Cats Rule the Internet. But Why?
Since it’s Sunday, how about a little non-political distraction? Besides, I love cats and any opportunity that presents itself where I can tweak dog owners a bit is welcome.
In an article by a young intern at The New Republic, Perry Stein writes about the fact that posting cat pictures or writing about cats will bring more readers and links than writing about dogs. But why is that?
But the reason that cats have catapulted to cyber-fame isn’t purely biological: There are social factors at play as well. Steve Dale, a cat behavior consultant and pet journalist, told me that cat aficionados have been particularly drawn to the Internet because they lack other public safety valves where they can express their affection. “In the world of cats, there is no dog park,” Dale says. “For cat owners, the dog park is the Internet.”
Indeed, the Internet isn’t only a high-volume marketplace of cat memes-it’s also home to very intense communities of cat owners, who gather to share stories and seek answer about their pets. Mieshelle Nagelschneider, author of Random House’s forthcoming book Cat Whisperer, said that cat owners, have taken to the Internet as a means to actively, and collectively, reverse the stigma attached to them: Cat owners have long felt that they don’t get the respect of their counterparts who have dogs, even though there are more domesticated felines (a total of 86 million, according to the Humane Society) than canines. “I think the web has helped emerge this undiscovered beachfront property, that is cat owners,” Nagelschneider says.
There may be more deep-seated psychological responses at play as well. Cats’ famously reserved and withholding personalities naturally seduce us into paying closer attention to them. And unlike humans and dogs, cats are not only natural predators-they are also prey, a reason why cats often appear reserved and stealthy. Cats’ inherent vulnerability, Orvell says, naturally solicits our sympathy, and even puts us in touch with our own mortality. “There’s a complex set of reactions to cats, and the videos bring that into play,” Orvell said.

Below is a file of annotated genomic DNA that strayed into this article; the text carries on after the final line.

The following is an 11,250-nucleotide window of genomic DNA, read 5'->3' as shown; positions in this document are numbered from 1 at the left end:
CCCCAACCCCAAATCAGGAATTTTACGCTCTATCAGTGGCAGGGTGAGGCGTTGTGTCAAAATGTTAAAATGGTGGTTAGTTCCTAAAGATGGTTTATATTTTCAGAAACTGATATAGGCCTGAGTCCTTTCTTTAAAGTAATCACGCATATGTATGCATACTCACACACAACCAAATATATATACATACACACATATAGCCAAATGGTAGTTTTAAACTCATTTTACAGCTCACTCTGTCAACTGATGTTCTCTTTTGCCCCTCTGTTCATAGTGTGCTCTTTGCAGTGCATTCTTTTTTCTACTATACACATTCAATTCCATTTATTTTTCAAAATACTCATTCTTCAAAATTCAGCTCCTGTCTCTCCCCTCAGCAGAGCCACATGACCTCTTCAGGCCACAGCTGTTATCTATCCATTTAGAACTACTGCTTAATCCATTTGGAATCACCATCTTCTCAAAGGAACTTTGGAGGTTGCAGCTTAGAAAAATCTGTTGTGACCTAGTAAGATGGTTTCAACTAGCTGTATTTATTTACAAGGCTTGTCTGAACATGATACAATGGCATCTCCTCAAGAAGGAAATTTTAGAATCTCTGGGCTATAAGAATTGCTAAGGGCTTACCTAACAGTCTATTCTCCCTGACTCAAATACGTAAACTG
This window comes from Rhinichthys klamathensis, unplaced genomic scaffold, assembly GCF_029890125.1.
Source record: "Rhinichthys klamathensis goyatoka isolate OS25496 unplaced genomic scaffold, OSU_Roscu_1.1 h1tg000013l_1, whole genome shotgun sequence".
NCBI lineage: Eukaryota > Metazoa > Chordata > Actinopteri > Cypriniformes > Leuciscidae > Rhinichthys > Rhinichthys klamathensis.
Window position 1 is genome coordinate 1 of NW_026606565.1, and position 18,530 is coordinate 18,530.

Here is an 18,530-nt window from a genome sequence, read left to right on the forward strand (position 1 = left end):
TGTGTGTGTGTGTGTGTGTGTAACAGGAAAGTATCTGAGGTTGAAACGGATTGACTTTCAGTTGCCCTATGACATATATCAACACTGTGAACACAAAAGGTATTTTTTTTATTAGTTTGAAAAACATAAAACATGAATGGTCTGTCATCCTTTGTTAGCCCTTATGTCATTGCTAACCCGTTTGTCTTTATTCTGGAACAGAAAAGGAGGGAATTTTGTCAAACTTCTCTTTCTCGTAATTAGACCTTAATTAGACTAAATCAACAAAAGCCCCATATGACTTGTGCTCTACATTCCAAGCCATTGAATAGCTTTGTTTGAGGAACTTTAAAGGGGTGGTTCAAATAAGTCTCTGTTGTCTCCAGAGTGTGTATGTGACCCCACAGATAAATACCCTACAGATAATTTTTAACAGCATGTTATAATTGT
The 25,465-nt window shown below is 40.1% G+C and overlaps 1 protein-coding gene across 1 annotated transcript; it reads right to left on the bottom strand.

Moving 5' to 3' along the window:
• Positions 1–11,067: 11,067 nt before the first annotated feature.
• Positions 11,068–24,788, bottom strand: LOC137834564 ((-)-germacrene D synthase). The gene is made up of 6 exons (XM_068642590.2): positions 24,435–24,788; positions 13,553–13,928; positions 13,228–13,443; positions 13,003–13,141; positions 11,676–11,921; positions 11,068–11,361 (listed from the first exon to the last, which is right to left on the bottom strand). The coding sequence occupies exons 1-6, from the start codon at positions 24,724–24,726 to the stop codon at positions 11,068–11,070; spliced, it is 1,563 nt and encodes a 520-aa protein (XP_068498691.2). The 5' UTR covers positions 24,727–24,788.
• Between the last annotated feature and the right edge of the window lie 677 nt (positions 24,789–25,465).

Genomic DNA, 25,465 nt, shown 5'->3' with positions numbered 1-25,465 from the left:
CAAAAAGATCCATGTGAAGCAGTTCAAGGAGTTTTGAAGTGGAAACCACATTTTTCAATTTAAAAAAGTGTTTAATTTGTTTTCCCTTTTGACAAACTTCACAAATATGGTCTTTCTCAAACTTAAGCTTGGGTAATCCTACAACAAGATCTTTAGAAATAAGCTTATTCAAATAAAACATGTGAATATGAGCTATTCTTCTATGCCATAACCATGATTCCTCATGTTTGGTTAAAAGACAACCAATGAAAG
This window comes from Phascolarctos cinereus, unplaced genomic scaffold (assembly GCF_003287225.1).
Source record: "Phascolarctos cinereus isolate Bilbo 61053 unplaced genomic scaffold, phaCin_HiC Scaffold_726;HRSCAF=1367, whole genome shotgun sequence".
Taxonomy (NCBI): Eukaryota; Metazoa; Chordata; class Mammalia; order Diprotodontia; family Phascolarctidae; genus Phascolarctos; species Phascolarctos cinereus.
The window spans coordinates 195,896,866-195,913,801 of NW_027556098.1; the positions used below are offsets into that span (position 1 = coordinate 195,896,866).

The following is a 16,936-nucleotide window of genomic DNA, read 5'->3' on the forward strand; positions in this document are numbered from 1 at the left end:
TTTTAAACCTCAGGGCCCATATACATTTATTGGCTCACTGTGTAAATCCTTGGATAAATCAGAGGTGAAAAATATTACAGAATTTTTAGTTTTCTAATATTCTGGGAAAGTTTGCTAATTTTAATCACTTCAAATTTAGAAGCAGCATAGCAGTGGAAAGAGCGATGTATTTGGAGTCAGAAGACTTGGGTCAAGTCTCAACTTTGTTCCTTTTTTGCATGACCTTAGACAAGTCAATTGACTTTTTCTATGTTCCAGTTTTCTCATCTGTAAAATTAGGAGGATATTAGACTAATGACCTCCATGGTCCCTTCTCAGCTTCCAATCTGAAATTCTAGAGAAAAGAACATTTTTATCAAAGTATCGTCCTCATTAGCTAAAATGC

Don’t get me wrong. I love dogs. They are loyal, loving, smart, and wonderful companions whether you live alone or in a family setting.
Cats are otherworldly. Ultimately, I think that in the back of most cat lovers’ minds is the idea that their pet is an alien species, visiting earth for a while in order to capture and captivate us with their strange and wonderful antics. Their intensity, their grace and agility, their ability to shamelessly manipulate us — so unlike dogs, unlike any other animal on earth.
In Theodore H. White’s autobiography “America in Search of Itself,” the author relates his experience in the 1950’s when he worked for the old Collier’s magazine and was asked by management to investigate why the magazine was bleeding readership and going bankrupt.
White examined statistics that didn’t tell him what he was to find out later; that television was replacing the mass market magazines like Colliers, Saturday Evening Post, Harper’s, and other national news/feature publications that reined for 75 years as venues where advertisers could sell their wares to a national audience. But White found something I think is fascinating; if Colliers ran a cover that featured a cat, newstand sales soared by more than a million. If they featured a dog or puppy, sales dropped. Probably something akin to that phenomenon is at work on the internet.
Someone once asked me what cats are thinking about when they look you straight in the eye and stare. “Lunch” I answered. The Geico commercial about the couple who took in a black panther rather than spend the money on a home security system is revealing in this respect. The panther sits atop the dresser eying the couple lying wide awake in bed, terrified. His stare is both frightening and mesmerizing. Is part of that the fact that for 3 million years, hominids were one of the major food sources of the ancestors of cats? Are our brains hard wired to fear and worship the beasts?
In the end, cats are what they are and many of us – about 86 million – try not to think why.
Besides, I’d like to see a dog look as relaxed and unconcerned as my Lucky.